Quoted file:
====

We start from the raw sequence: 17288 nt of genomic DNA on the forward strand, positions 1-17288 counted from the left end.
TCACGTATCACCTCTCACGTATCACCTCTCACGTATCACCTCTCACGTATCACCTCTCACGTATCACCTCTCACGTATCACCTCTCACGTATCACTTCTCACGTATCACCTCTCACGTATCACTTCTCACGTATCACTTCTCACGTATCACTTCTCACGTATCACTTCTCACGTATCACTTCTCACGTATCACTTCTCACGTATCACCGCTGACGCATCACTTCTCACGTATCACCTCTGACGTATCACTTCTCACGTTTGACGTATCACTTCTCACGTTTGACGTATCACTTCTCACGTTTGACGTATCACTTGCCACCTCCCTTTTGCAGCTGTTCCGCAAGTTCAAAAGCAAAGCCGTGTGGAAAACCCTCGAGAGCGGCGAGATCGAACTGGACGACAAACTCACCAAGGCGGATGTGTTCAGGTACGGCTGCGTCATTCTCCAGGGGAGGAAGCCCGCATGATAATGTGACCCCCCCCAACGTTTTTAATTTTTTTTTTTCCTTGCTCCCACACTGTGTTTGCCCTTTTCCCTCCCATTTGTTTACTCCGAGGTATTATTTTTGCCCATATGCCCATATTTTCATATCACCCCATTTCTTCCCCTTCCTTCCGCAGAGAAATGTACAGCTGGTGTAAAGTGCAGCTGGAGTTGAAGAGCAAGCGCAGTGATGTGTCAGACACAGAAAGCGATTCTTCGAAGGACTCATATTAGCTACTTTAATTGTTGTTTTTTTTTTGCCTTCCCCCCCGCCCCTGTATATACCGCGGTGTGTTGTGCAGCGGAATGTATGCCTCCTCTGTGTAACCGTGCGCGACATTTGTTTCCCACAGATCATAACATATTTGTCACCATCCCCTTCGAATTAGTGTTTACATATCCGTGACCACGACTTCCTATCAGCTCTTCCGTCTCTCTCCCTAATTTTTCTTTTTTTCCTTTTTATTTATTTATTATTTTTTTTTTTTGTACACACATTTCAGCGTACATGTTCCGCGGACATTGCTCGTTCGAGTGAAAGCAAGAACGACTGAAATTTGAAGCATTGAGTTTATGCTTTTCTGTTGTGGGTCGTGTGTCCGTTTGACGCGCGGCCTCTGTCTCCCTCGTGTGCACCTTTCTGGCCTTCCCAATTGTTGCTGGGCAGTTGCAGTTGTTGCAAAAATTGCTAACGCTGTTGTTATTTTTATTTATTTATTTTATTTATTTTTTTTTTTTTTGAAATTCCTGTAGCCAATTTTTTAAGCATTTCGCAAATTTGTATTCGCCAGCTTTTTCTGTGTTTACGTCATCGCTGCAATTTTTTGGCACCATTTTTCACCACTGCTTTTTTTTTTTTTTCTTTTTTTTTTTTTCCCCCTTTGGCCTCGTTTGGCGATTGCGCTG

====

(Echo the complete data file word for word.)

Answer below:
We start from the raw sequence: 17288 nt of genomic DNA on the forward strand, positions 1-17288 counted from the left end.
TCACGTATCACCTCTCACGTATCACCTCTCACGTATCACCTCTCACGTATCACCTCTCACGTATCACCTCTCACGTATCACCTCTCACGTATCACTTCTCACGTATCACCTCTCACGTATCACTTCTCACGTATCACTTCTCACGTATCACTTCTCACGTATCACTTCTCACGTATCACTTCTCACGTATCACTTCTCACGTATCACCGCTGACGCATCACTTCTCACGTATCACCTCTGACGTATCACTTCTCACGTTTGACGTATCACTTCTCACGTTTGACGTATCACTTCTCACGTTTGACGTATCACTTGCCACCTCCCTTTTGCAGCTGTTCCGCAAGTTCAAAAGCAAAGCCGTGTGGAAAACCCTCGAGAGCGGCGAGATCGAACTGGACGACAAACTCACCAAGGCGGATGTGTTCAGGTACGGCTGCGTCATTCTCCAGGGGAGGAAGCCCGCATGATAATGTGACCCCCCCCAACGTTTTTAATTTTTTTTTTTCCTTGCTCCCACACTGTGTTTGCCCTTTTCCCTCCCATTTGTTTACTCCGAGGTATTATTTTTGCCCATATGCCCATATTTTCATATCACCCCATTTCTTCCCCTTCCTTCCGCAGAGAAATGTACAGCTGGTGTAAAGTGCAGCTGGAGTTGAAGAGCAAGCGCAGTGATGTGTCAGACACAGAAAGCGATTCTTCGAAGGACTCATATTAGCTACTTTAATTGTTGTTTTTTTTTTGCCTTCCCCCCCGCCCCTGTATATACCGCGGTGTGTTGTGCAGCGGAATGTATGCCTCCTCTGTGTAACCGTGCGCGACATTTGTTTCCCACAGATCATAACATATTTGTCACCATCCCCTTCGAATTAGTGTTTACATATCCGTGACCACGACTTCCTATCAGCTCTTCCGTCTCTCTCCCTAATTTTTCTTTTTTTCCTTTTTATTTATTTATTATTTTTTTTTTTTGTACACACATTTCAGCGTACATGTTCCGCGGACATTGCTCGTTCGAGTGAAAGCAAGAACGACTGAAATTTGAAGCATTGAGTTTATGCTTTTCTGTTGTGGGTCGTGTGTCCGTTTGACGCGCGGCCTCTGTCTCCCTCGTGTGCACCTTTCTGGCCTTCCCAATTGTTGCTGGGCAGTTGCAGTTGTTGCAAAAATTGCTAACGCTGTTGTTATTTTTATTTATTTATTTTATTTATTTTTTTTTTTTTTGAAATTCCTGTAGCCAATTTTTTAAGCATTTCGCAAATTTGTATTCGCCAGCTTTTTCTGTGTTTACGTCATCGCTGCAATTTTTTGGCACCATTTTTCACCACTGCTTTTTTTTTTTTTTCTTTTTTTTTTTTTCCCCCTTTGGCCTCGTTTGGCGATTGCGCTG